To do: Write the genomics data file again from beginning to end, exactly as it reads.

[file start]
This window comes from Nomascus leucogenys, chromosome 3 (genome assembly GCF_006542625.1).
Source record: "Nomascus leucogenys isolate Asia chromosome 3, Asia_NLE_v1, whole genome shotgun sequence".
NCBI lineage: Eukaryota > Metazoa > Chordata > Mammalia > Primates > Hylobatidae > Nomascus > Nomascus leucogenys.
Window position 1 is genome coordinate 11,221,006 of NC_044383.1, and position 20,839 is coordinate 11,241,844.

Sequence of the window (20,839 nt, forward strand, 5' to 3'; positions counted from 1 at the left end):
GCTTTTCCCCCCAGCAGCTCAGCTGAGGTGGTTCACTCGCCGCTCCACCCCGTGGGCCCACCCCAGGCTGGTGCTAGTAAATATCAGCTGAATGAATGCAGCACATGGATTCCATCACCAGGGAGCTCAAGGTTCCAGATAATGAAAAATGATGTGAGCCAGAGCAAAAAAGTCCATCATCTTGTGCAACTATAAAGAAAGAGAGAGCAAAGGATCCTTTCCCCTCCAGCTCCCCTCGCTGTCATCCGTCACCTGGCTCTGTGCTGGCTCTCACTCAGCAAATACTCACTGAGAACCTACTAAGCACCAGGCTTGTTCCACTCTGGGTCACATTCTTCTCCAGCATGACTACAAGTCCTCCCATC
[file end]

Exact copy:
This window comes from Nomascus leucogenys, chromosome 3 (genome assembly GCF_006542625.1).
Source record: "Nomascus leucogenys isolate Asia chromosome 3, Asia_NLE_v1, whole genome shotgun sequence".
NCBI lineage: Eukaryota > Metazoa > Chordata > Mammalia > Primates > Hylobatidae > Nomascus > Nomascus leucogenys.
Window position 1 is genome coordinate 11,221,006 of NC_044383.1, and position 20,839 is coordinate 11,241,844.

Sequence of the window (20,839 nt, forward strand, 5' to 3'; positions counted from 1 at the left end):
GCTTTTCCCCCCAGCAGCTCAGCTGAGGTGGTTCACTCGCCGCTCCACCCCGTGGGCCCACCCCAGGCTGGTGCTAGTAAATATCAGCTGAATGAATGCAGCACATGGATTCCATCACCAGGGAGCTCAAGGTTCCAGATAATGAAAAATGATGTGAGCCAGAGCAAAAAAGTCCATCATCTTGTGCAACTATAAAGAAAGAGAGAGCAAAGGATCCTTTCCCCTCCAGCTCCCCTCGCTGTCATCCGTCACCTGGCTCTGTGCTGGCTCTCACTCAGCAAATACTCACTGAGAACCTACTAAGCACCAGGCTTGTTCCACTCTGGGTCACATTCTTCTCCAGCATGACTACAAGTCCTCCCATC